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Shawn Conley ends every email he writes the same way: "Coolbeans!" he writes where another might say "regards" or "sincerely" or just "thanks!"

Conley is an agronomist at the University of Wisconsin. He comes from a farming family. He's even written a children's book on soybean science called COOLBEAN The Soybean. Most people, he says, don't know his real first name. "They call me Coolbeans." If there ever was an ideal source to talk about soybeans, it's Conley.

Conley is concerned about the future of American soy farming. In sheer acreage, soy is the second biggest crop in the United States, the largest soybean producing country in the world. In 2014, U.S. farmers harvested around 3.97 billion bushels of soy — a record. These astronomical numbers are the result of advances in science: seeds are bred for larger harvests, farmers have better data on when they should plant. From 1960 to 2009, the average yield per acre increased from 23.5 bushels per acre to 42.3 bushels per acre.

But during the same time period, the United States has gotten warmer and warmer. Seven of the hottest 10 years on record in the U.S. have occurred since 1998. What Conley and his colleagues across the soy-producing states wanted to know was this: Could those historic soybean yields have been even higher, if not for climate change?

The short answer is yes. The results of their study, recently published in the journal Nature Plants, find that over the last 20 years, U.S. soybean growers have missed out on $11 billion due to climate change. It has been a hidden cost, cloaked behind advances in seed science.

"We've been able to have a net yield game over time, but it is not as big as it could have been," Conley says. Their report estimates — by combining yield data, weather data, and then filtering out the gains from technology advances — that for every 1 degree celsius rise in in growing season temperature, soybean yields fell 2.4 percent.

There are winners and losers. The more northern states of Wisconsin, Minnesota, and South Dakota all saw increases in their soybean production due to weather. This matches other agricultural trends. The corn belt — the ideal geographic area for growing corn — is literally moving northward, into North Dakota and Canada. "You can plant a soybean variety that 20 years ago would probably be planted 200 miles south of us," he says.

The irony is farmers, as a group, don't readily believe in climate change. A 2014 survey from Purdue University found that 66 percent of farmers surveyed believe in climate change (just 8 percent say it's human caused). The same survey found 90 percent of scientists and climatologists say climate change is real. Which makes it hard for scientists like Conley to convey the results of his studies. Even even avoids using the term climate change. But, he says, when he frames climate change as an economic problem, it's more likely to resonate.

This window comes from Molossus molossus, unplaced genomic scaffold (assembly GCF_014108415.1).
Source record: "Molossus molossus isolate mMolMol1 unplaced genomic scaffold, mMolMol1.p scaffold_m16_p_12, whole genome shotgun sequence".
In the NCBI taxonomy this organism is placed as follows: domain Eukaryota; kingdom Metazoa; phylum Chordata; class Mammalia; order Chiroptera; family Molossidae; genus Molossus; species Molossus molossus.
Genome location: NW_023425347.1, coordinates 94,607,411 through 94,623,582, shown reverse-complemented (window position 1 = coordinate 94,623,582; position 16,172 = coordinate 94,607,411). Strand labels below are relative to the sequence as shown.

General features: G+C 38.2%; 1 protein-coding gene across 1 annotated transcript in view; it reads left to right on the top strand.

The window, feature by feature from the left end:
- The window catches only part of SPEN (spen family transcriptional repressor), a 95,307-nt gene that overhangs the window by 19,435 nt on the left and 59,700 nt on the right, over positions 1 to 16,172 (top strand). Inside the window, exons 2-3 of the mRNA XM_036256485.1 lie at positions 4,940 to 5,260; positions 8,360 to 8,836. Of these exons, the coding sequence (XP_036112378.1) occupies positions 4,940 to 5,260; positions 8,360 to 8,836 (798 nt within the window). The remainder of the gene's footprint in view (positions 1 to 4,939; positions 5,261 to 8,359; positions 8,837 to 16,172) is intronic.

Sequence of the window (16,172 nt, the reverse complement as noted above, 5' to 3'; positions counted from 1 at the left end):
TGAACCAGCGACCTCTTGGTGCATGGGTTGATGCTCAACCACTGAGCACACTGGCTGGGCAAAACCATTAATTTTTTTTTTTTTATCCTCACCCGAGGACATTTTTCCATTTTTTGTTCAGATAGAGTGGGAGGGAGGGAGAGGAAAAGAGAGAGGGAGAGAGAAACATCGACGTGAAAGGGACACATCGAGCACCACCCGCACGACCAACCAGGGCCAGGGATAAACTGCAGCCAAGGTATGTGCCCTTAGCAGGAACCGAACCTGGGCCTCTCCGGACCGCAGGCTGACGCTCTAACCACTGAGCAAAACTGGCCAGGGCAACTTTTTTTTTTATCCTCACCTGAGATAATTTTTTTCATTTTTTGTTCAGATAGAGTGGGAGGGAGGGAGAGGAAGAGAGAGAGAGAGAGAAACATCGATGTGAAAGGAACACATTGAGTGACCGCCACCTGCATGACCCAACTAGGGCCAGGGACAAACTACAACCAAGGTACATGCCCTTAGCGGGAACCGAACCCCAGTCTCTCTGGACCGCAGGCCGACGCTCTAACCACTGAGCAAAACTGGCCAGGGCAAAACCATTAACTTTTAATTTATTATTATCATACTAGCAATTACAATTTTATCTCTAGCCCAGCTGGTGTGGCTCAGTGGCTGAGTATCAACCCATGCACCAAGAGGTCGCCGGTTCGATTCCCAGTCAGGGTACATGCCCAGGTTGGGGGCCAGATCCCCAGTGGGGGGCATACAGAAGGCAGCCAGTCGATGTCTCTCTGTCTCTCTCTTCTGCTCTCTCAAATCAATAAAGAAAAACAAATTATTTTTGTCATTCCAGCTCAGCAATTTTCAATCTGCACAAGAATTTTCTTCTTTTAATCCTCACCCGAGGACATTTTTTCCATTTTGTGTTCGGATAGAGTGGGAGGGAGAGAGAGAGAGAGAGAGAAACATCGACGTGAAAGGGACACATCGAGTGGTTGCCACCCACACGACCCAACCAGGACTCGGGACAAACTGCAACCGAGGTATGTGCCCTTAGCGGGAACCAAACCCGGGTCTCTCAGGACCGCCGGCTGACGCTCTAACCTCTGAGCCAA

Estimating the costs of climate change is important because these estimates can help determine how governments might intervene. Without estimates, it hard to know how to act.

"The costs of climate change are going to determine mitigation, are going to determine how much money we should be spending to reduce emissions," said Frances C. Moore, a Ph.D student at stanford who recently published a study estimating the worldwide cost of carbon in Nature Climate Change. Her study determined that the previous estimate of $37 per ton of carbon dioxide was much too low. It's closer, she believes, to $220 a ton. She said as these numbers continue to be revised, the evidence suggests they'll only increase. 

"There are a lot of reasons why the social cost of carbon might be quite a lot higher than the official numbers today, and there don't seem to be a lot of reasons why it might be a lot lower," she said.

While Conley says there isn't a tipping point for U.S. soy and that yields won't come crashing down, he says the findings should be a call to adapt and innovate. "I'm not going to be a doomsayer, saying we're not going to grow soybeans," he says. "But the way we grow soybeans could be dramatically different."

Correction: This article originally mistated the average yeild per acre for soybeans. 

This article is from the archive of our partner National Journal.

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